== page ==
“In the month of Chislev, in the twentieth year” (1:1) refers to November–December of 445 BC, the twentieth year of the reign of Artaxerxes, the Persian king who also appears in the book of Ezra. Chislev would become particularly significant later in Jewish history as the month when the Maccabees prevailed against their Greek overlords and rededicated the Second Temple, whose building the book of Ezra recounts. Susa, which is the setting of the book of Esther, is the winter capital of the Persian Empire. It is located in modern-day southwest Iran, about 900 miles from Jerusalem.
Hanani, whose name means “Yahweh is gracious,” is most likely Nehemiah’s literal brother, given Nehemiah 7:2 when Nehemiah gives “my brother Hanani . . . charge over Jerusalem.” Hanani’s report of the destroyed walls could refer to Jerusalem’s walls having been broken down since the Babylonian exile. It could also indicate that the early attempts to rebuild the walls recorded in Ezra 4:7–24 garnered some success and that the rebuilt portions were destroyed again after the work was forcibly stopped. Either way, we will soon learn that the news devastates Nehemiah and moves him to action.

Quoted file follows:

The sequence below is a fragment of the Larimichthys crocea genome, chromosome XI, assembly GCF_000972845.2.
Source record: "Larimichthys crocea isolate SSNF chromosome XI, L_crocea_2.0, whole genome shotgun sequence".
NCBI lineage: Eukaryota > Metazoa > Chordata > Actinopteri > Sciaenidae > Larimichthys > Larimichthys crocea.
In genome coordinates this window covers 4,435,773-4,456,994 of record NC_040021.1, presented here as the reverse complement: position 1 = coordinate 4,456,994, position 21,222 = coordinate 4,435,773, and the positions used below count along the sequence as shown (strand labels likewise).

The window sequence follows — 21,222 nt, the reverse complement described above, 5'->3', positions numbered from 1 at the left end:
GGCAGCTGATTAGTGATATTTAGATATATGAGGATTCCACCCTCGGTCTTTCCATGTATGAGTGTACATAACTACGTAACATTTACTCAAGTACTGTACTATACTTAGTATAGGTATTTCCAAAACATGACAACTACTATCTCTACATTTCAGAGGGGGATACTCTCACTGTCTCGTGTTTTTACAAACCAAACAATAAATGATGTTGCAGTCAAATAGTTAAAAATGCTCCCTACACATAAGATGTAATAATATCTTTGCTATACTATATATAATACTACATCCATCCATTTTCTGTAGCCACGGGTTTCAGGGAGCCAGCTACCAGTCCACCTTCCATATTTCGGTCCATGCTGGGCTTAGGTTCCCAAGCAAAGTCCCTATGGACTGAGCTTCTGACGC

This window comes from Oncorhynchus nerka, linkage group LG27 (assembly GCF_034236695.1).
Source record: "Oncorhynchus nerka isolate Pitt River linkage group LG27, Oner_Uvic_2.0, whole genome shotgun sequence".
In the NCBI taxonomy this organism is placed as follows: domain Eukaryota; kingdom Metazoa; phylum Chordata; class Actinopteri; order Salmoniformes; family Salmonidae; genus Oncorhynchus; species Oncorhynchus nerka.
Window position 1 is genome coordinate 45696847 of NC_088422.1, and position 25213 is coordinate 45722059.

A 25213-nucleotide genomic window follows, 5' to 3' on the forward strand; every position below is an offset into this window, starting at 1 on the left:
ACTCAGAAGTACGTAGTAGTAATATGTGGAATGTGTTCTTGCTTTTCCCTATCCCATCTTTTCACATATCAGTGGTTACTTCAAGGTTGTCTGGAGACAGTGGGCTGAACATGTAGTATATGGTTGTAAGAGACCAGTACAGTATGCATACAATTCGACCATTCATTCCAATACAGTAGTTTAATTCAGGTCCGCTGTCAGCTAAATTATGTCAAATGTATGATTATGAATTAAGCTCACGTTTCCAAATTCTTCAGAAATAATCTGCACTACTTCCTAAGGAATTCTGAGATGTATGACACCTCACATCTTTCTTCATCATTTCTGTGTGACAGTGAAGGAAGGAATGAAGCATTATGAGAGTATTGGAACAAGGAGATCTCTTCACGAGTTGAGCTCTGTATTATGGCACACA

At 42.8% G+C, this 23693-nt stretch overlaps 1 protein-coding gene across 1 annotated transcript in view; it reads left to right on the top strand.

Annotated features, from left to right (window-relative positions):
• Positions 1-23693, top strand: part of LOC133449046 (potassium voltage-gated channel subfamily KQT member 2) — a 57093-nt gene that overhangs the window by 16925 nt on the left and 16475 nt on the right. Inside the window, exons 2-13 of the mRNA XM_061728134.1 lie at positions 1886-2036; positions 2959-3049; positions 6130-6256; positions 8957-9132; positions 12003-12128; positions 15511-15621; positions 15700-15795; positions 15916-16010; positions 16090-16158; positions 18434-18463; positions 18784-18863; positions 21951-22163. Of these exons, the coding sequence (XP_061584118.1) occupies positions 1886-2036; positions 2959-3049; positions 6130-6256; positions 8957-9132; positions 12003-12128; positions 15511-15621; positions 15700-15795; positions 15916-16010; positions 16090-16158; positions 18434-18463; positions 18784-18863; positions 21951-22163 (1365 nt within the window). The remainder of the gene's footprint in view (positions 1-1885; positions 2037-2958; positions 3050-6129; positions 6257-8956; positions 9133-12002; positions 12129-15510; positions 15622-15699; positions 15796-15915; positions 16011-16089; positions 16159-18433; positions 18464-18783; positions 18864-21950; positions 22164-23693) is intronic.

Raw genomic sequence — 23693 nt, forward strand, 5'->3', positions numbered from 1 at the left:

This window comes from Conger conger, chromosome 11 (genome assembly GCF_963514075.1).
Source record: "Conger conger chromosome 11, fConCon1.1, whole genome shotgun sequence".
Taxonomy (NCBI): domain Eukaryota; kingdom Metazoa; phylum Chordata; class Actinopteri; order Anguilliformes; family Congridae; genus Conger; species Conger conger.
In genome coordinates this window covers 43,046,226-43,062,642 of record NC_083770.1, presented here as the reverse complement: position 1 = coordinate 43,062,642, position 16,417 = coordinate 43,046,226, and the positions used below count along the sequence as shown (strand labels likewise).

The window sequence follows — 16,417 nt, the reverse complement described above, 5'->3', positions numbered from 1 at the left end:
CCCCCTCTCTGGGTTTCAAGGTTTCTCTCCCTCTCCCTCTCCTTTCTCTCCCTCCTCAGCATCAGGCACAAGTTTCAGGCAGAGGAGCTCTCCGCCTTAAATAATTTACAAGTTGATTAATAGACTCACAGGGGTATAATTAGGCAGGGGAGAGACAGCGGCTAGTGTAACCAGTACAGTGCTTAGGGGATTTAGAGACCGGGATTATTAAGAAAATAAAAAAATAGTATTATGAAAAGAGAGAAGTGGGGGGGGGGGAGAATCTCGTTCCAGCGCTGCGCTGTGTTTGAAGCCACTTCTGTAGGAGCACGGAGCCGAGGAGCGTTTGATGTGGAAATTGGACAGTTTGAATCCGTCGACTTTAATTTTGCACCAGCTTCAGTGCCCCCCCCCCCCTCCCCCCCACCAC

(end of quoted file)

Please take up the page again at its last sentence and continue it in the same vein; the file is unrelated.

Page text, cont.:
Nehemiah’s Prayer (1:4–11)
Nehemiah’s response to Hanani’s report mirrors Ezra’s response to the report of sin among the exiles in Ezra 9: he weeps, fasts, and prays. Nehemiah’s prayer of lament reveals a person steeped in Israel’s scriptural tradition. It includes language stitched together from several portions of the Torah, with echoes of books from outside the Torah as well, such as Kings (e.g., 1Kgs 8:52) and Isaiah (e.g., 59:2). In 1:10, Nehemiah quotes Moses in Exodus 32:11 to remind the Lord that he “redeemed [your people] by your great power and by your strong hand.” In the Exodus passage, Moses is interceding for the people of Israel just after the golden calf incident. Here Nehemiah is likewise confessing his and his people’s sin, asking God to act on their behalf as he did when he brought them out of Egypt and forgave their sins against him during the wilderness journey into the promised land. Even though Nehemiah has not personally sinned against Yahweh, he self-identifies with the people whom God sent into exile and confesses the sins “which we have sinned against you. Even I and my father’s house” (1:6). Like Ezra, Nehemiah presents a model of corporate repentance that Christian readers today should follow.